"There are a
lot of indications that...the Lisbon Treaty today doesn't exist in a legal
sense because one of the [EU] countries rejected its ratification,"
presidential aide Michal Kaminski told Poland's Radio ZET on Sunday (22 June).
The EU constitution
"ended its life" after the French and Dutch referendums in 2005 he
added, with conservative MP Przemyslaw Gosiewski - from the president's Law and
Justice party - taking the same line on the radio talk-show.
"In my opinion
- as a lawyer - we have the same situation as after Holland and France...the
rules on ratification of the [Lisbon] treaty unequivocally say that after the
Irish rejection, it has not been ratified," he explained.
parliament approved Lisbon in April with prime minister Donald Tusk at last
Friday's EU summit calling for EU-wide ratification to continue, but saying he
was "not responsible" for Polish president Lech Kaczynski's decision.
Nine Polish liberal
and Socialist MEPs in an open letter last week also urged Mr Kaczynski to sign.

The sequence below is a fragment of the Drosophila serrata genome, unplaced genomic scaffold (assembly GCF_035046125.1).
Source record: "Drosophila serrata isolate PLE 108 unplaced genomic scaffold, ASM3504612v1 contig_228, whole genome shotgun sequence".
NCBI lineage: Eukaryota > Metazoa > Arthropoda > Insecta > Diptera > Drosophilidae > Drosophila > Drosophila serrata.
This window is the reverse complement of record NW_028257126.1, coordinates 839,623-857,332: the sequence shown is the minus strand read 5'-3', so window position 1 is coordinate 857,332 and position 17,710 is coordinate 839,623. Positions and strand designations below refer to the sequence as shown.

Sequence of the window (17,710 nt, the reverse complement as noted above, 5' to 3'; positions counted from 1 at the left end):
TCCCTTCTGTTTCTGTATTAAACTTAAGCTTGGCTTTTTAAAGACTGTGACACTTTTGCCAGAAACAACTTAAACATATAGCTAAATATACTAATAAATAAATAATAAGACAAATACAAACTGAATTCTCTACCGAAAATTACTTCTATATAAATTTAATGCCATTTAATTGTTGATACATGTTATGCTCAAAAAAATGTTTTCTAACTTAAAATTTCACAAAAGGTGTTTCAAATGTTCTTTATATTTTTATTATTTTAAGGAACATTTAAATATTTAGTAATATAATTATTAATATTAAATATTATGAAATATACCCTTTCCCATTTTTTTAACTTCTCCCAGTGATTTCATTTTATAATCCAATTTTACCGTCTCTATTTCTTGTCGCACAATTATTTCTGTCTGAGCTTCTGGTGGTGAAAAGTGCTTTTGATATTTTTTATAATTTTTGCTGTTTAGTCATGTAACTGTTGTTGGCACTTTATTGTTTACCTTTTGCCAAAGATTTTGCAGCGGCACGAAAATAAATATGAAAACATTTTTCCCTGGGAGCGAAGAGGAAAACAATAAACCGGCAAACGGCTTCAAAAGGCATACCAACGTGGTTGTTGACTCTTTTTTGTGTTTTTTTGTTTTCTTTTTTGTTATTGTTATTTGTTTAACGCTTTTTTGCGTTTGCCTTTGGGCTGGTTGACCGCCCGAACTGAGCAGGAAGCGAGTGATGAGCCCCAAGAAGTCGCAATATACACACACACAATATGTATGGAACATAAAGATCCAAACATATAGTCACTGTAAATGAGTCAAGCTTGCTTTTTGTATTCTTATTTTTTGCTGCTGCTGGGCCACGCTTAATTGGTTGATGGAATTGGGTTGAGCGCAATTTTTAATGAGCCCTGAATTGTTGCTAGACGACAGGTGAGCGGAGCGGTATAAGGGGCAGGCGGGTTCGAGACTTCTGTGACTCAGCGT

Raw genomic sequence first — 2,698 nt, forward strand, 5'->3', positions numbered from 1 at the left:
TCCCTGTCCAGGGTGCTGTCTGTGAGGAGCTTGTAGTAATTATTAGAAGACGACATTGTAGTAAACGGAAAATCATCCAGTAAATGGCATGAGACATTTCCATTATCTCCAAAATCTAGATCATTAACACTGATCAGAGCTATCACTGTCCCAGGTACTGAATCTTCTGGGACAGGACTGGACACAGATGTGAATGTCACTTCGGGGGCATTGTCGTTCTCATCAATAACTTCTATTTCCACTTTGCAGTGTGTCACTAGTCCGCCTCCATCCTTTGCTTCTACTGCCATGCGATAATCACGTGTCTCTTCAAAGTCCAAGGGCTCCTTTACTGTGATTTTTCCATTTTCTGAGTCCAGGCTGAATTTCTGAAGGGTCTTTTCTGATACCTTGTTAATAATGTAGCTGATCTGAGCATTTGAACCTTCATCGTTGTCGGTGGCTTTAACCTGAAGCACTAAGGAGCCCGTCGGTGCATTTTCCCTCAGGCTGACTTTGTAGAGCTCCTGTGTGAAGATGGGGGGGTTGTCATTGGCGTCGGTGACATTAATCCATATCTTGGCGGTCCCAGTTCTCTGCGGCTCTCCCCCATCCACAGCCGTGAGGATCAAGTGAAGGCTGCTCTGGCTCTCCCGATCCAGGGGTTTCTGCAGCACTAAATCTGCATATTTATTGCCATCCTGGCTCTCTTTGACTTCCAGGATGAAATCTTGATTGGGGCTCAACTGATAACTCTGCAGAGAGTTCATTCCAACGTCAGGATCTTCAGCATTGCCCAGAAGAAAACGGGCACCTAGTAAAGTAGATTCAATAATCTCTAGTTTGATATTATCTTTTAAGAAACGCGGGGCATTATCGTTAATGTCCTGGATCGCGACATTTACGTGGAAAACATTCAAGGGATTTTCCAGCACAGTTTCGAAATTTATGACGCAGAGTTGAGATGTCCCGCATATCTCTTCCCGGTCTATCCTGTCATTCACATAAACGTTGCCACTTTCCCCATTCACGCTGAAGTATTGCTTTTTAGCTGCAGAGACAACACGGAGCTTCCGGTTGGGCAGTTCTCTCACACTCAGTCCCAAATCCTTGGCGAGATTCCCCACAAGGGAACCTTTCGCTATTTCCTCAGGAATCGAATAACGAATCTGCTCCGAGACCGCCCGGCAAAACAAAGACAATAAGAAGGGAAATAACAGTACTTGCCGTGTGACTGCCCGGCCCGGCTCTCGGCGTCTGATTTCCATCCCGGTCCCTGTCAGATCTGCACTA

But socialist SLD party leader Wojciech Olejniczak warned in Sunday's radio
debate that the president may not play ball.
deceive ourselves, the president won't sign this treaty. The president is an
opportunist," he said.
signature is also conditional on finalising a new "competencies" deal
with the government which would give both parliament and Mr Kaczynski's office
an oversight role on future EU negotiations.
Fifteen out of 27
EU states have so far definitively ratified the Lisbon pact, with the Czech
republic the biggest opponent to continuing the process after the Irish voted
No in the only referendum on the text.
UK ratification was
called into question late last week after London's High Court warned the treaty
cannot become law until it rules on a legal challenge by eurosceptic
millionaire Stuart Wheeler, despite the British queen having given her
Commenting on the
situation in German magazine Bild at the weekend, Luxembourg leader Jean-Claude
Juncker said in future, Europe-wide referendums may be needed to give
"clarity" to the mandate for further EU integration.
"I am open
towards the idea of Europe-wide referendums...it could become a reasonable
tool, also for the basic question: 'Do you want to be a member of the European
Union and for this renounce the needed [national] competences?'" he said.
"We would get
clarity. In the EU, are 50 per cent of the people convinced that we need more
The latest opinion
surveys in regional French newspapers gave contradictory indications on the
feelings in one of Europe's largest founding nations, three years after the EU
A CSA poll for Le
Parisien/Aujourd'hui en France this weekend showed 56 percent of people would
vote Yes for Lisbon if they had the chance, while an IFOP survey for the
Sud-Ouest journal said 53 percent would vote No.